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The Apocrypha

From:  (Nigel B. Mitchell)
Newsgroups: aus.religion.christian
Subject: Re: The Apocrypha
Date: Wed, 05 Aug 1998 23:13:44 GMT

On Wed, 05 Aug 1998 23:59:04 +0900, Michael Smith
<> wrote:

>[Jude 1:9]  But even the archangel Michael, when he was disputing with
>the devil about the body of Moses, did not dare to bring a slanderous
>accusation against him, but said, "The Lord rebuke you!"
>I recollect being told that this passage is a reference to an Apocryphal
>book, though I've forgotton which one.  
>Nigel, do you know this????

Hi, Mike.

Jude 1:9 is a reference to a work called the Assumption of Moses.
This was written by a (probably Pharisee) Jewish author during
the 1st century, and it speculates on what happened next after
the death of Moses (Deuteronomy 34). AFAIK the Assumption of
Moses is not regarded as canonical by anyone. 

The passage in Jude is definitely a direct quote - there is no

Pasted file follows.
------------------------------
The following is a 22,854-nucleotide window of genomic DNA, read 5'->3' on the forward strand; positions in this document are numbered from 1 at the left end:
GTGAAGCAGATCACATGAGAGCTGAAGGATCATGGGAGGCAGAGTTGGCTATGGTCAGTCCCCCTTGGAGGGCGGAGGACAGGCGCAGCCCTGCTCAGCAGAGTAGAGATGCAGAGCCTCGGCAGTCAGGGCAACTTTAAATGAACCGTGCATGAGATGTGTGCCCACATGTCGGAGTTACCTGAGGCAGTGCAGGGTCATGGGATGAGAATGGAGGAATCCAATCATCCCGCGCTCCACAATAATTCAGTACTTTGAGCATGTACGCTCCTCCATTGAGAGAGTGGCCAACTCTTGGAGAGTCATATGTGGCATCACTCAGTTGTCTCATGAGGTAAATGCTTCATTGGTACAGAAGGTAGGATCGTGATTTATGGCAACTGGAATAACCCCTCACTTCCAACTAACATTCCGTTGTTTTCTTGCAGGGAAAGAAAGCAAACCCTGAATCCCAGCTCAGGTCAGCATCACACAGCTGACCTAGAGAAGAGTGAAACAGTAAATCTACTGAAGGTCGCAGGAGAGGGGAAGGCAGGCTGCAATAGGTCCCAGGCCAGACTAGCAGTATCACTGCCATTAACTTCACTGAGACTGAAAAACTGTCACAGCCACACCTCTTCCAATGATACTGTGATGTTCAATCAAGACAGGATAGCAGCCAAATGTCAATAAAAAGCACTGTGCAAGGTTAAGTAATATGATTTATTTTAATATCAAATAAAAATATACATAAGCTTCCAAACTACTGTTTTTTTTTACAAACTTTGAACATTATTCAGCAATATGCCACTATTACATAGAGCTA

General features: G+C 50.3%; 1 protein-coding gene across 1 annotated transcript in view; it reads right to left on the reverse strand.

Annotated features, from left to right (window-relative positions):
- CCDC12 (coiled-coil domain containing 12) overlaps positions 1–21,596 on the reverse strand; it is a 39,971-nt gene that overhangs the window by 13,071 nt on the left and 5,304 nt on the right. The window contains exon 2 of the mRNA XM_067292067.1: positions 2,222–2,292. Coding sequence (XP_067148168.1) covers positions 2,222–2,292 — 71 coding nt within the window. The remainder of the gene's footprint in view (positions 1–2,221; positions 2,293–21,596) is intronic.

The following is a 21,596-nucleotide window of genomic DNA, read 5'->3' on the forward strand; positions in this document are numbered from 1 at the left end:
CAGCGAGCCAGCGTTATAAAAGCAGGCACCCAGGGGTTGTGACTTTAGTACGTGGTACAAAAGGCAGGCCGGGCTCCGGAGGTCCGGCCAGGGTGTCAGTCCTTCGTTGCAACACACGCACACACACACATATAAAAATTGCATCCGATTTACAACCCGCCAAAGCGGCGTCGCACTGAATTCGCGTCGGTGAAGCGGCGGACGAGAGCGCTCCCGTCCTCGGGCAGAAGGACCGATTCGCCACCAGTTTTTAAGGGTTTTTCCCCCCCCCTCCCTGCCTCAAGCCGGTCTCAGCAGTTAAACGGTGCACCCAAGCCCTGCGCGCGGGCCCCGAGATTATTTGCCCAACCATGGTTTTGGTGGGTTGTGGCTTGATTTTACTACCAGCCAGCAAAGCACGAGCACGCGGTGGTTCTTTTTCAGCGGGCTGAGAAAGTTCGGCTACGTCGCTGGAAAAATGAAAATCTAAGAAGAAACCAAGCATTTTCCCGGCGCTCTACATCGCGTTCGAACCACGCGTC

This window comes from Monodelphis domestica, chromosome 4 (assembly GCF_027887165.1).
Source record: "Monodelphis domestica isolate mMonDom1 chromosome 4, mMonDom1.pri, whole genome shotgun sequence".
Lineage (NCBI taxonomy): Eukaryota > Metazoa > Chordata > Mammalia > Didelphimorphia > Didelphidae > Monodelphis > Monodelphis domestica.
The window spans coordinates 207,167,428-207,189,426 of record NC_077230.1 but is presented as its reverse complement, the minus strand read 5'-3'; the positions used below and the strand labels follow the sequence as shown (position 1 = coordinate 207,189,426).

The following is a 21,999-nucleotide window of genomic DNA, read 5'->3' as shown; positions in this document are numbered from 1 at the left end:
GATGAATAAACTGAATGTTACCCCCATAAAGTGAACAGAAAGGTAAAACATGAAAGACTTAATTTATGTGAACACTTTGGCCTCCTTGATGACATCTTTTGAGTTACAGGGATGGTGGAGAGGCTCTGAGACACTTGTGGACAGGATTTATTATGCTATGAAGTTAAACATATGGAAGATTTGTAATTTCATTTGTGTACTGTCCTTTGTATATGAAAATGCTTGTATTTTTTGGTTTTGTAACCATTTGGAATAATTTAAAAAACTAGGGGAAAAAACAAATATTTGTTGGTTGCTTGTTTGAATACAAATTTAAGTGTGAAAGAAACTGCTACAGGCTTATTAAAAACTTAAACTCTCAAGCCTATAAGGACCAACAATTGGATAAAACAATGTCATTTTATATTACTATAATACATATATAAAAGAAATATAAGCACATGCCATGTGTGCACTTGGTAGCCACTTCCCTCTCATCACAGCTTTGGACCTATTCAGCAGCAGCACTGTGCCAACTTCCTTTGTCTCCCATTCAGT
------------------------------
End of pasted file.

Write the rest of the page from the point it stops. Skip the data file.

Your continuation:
mention of Michael or any other angels, Satan etc. in Deuteronomy
34. This is a good example of our need to read the Bible in
context, and our need for more than just the Bible. Without a
knowledge of the Assumption of Moses, we cannot really understand
what Jude 1:9 is on about.

Qotation in a canonical book is not an indicator of canonicity,
otherwise we would have to look carefully at the works of the
Greco-Roman philosophers Epimenedes and Aratus, quoted by Paul in
Acts 17:28.

There are no direct quotations of the Apocryphal books in the NT,
although it is obvious that these books did influence both Jewish
and Christian thought in the period. Some of the places where
allusions to apocryphal material have been identified include:
Romans 1:20-29 // Wisdom 13:5,8; 14:24,27
Romans 9:20-23 // Wisdom 12:12,20
2 Corinthians 5:1,4 // Wisdom 9:15
James 1:19 // Sirach 5:11
James 1:13 // Sirach 15:11-12

>I would be hesitant to build any doctrine on the contents of the
>Apocrypha - but they can provide literary and historical background. 
>While they are less important that the Cannonical books, they are not
>completely valueless.

Spoken like a true Anglican. 


Nigel B. Mitchell


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